David’s parents were like most parents, totally devoted to their son. They were not wealthy people by any means, and the demands of their small farm by which they made their living did not cease. Caring neighbors lending a helping hand were a blessing, but Mr. and Mrs. Statler still divided their time between farm chores miles away and comforting their dying son in the hospital. They took little time to eat or sleep.

Three things stand out in my mind as I recall the time of David’s coma. First is the resolute strength, determination and faith of the parents and their powerful love. Mr. Statler would say to me every day, “I do believe Davey will be ridin’ that ol’ gelding again, I believe he will.” Next, I remember the hundreds of cards and letters taped up all over his room as David was being prayed for by a number of prayer groups all over the country. Finally, I can vividly recall all the pictures of that old horse, tacked up on the headboard of that pediatric bed. We all wanted David to ride that horse one more time. We hoped that he would come out of his coma long enough to at least see him, and we devised plans to haul Joe to the hospital grounds. We also all thought this was wishful thinking, as David’s condition steadily worsened.

Then truly miraculously, for reasons not well understood by this physician, David’s condition improved— and improved rapidly. The infections began to clear. David’s own defense cells began to come back strong. Within forty-eight hours he was awake, alert and talking to us again about Rodeo Joe. Because of the extent of his cancer, we feared that this might only be temporary, so we wanted to try to get him home for at least one last ride with Joe. However, in running tests to evaluate the extent of the cancer, there was none to be found. Not in the leg, or in the liver, or in the spinal fluid.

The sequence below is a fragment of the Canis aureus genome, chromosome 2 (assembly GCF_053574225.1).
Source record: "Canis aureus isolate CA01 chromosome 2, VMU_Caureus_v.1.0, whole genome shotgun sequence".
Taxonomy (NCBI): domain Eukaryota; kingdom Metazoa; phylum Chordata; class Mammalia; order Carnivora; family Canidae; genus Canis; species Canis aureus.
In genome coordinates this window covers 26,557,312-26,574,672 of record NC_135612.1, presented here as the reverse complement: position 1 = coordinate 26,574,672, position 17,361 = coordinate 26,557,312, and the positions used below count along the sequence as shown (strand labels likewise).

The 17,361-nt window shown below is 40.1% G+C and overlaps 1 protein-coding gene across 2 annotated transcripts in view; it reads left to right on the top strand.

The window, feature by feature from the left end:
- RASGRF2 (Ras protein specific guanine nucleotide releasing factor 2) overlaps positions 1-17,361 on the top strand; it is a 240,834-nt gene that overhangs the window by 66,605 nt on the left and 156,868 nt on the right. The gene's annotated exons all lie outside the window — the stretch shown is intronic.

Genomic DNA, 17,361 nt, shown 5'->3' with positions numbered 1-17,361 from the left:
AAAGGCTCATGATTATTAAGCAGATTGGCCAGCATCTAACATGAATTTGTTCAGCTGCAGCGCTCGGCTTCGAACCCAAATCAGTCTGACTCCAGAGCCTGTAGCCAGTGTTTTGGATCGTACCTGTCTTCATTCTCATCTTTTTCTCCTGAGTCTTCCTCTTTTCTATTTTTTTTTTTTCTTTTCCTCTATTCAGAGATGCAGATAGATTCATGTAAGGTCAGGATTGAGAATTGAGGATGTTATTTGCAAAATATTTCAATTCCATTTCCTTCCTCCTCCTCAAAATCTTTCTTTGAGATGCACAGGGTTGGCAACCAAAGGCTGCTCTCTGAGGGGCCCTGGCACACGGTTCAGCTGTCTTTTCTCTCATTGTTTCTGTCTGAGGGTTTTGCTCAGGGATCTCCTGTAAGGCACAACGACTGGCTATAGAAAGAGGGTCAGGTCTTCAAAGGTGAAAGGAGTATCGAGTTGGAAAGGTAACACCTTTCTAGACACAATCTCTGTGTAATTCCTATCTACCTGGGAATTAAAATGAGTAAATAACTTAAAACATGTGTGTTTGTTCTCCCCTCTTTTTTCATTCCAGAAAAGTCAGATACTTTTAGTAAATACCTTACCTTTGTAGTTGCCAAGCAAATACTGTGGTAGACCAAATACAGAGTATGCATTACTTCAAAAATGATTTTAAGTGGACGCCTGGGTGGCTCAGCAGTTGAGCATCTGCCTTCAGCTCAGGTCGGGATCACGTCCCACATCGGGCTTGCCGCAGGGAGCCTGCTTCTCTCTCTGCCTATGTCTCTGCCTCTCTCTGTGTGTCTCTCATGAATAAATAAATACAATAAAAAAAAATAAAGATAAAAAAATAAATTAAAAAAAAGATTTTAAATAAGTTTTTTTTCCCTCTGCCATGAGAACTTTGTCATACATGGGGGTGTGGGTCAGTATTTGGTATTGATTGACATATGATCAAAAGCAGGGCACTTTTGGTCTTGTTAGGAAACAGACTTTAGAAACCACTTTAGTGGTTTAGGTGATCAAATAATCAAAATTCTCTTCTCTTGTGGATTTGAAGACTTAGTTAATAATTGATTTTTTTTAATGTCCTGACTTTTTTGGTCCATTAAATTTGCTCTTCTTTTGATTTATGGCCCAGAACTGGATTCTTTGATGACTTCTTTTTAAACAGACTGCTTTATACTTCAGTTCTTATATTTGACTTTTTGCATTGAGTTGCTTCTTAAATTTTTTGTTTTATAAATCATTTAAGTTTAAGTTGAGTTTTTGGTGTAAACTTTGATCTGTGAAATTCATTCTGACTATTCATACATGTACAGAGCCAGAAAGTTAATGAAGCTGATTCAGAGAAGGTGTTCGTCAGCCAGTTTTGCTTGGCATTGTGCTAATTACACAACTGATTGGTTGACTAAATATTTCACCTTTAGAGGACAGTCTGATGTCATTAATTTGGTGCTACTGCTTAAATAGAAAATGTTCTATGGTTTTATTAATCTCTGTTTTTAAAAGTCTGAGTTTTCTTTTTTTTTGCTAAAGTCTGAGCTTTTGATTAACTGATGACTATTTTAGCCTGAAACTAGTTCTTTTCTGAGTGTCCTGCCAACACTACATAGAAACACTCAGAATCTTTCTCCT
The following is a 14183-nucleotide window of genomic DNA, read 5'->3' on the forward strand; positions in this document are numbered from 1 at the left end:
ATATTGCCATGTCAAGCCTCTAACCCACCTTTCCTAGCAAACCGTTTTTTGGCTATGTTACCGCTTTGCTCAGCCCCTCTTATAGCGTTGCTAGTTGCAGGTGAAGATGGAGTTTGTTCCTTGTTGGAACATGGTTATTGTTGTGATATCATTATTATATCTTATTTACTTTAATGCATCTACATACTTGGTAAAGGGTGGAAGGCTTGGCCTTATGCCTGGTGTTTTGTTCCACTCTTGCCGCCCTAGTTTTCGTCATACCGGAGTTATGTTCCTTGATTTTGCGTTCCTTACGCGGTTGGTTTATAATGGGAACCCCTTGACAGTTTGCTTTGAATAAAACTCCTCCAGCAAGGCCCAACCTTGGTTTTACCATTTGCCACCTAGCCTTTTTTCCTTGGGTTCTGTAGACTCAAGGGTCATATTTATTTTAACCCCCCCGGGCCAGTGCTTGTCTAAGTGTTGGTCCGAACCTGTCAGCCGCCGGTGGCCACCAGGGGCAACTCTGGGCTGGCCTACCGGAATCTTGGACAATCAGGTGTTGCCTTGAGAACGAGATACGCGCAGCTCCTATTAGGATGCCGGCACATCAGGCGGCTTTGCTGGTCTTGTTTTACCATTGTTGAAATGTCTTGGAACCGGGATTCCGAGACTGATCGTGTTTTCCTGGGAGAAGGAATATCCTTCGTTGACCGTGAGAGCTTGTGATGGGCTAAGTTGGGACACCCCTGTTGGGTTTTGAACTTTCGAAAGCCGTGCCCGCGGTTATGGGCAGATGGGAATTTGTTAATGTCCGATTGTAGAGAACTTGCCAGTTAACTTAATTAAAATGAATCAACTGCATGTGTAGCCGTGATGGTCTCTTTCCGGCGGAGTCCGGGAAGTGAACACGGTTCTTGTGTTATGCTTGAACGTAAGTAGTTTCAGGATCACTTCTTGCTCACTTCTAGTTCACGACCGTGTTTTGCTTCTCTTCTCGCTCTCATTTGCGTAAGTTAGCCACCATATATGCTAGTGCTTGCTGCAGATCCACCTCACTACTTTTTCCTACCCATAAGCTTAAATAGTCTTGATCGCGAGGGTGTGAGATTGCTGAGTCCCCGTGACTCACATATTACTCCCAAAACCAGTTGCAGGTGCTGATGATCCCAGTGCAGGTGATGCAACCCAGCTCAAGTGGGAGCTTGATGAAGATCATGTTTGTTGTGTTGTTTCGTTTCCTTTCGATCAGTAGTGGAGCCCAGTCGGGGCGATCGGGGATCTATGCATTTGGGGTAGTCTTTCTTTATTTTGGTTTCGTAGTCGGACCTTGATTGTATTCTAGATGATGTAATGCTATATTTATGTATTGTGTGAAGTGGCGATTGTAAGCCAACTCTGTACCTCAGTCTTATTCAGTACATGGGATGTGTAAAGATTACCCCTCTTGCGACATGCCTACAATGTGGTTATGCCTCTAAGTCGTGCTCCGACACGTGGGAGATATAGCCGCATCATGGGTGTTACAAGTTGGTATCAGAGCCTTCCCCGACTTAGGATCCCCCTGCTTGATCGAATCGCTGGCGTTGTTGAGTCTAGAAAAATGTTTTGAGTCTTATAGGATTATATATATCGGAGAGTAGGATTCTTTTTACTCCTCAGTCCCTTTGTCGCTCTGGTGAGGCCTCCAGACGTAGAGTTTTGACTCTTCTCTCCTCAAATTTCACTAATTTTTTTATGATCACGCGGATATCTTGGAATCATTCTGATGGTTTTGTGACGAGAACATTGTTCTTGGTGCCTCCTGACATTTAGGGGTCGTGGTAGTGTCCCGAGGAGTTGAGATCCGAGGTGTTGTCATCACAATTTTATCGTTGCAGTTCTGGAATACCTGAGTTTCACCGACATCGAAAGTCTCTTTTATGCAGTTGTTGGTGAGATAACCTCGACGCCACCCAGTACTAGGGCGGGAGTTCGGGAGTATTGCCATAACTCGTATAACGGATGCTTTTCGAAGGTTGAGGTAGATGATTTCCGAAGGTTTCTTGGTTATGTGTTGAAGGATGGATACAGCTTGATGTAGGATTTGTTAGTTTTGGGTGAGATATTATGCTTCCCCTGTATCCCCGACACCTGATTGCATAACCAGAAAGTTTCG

One week later, David went back home to the farm, back with Rodeo Joe. A couple of months went by. I decided to go see David and his family and this old horse I had heard so much about.

It was a beautiful fall day in North Carolina, the multicolored leaves made brilliant by the bright October sun. Their little farm was just off a secondary highway and easy to find. As I turned into the drive, I saw Rodeo Joe standing under a large orange oak tree with David sitting on his back facing backward, brushing the horse’s rump. David hadn’t noticed me yet, and I could see he was talking to Joe. Maybe he was sharing the story about how the doctors didn’t think he’d make it back to ride Joe, but how the two of them knew he would.

I sat for a few minutes trying to match this scene with the one in the hospital, trying to understand it all. I watched the cars driving by on the highway with their occupants noticing the young boy and horse under the tall oak. I had this urge to stop traffic and explain to these people that yes, this is a picturesque fall farm scene, but you are really seeing a miracle. A miracle! But I didn’t; I simply sat and watched.

James C. Brown, M.D.

When Garrett Morrison, the Sunday School class clown, got baptized.

©Reprinted with permission of Jonny Hawkins.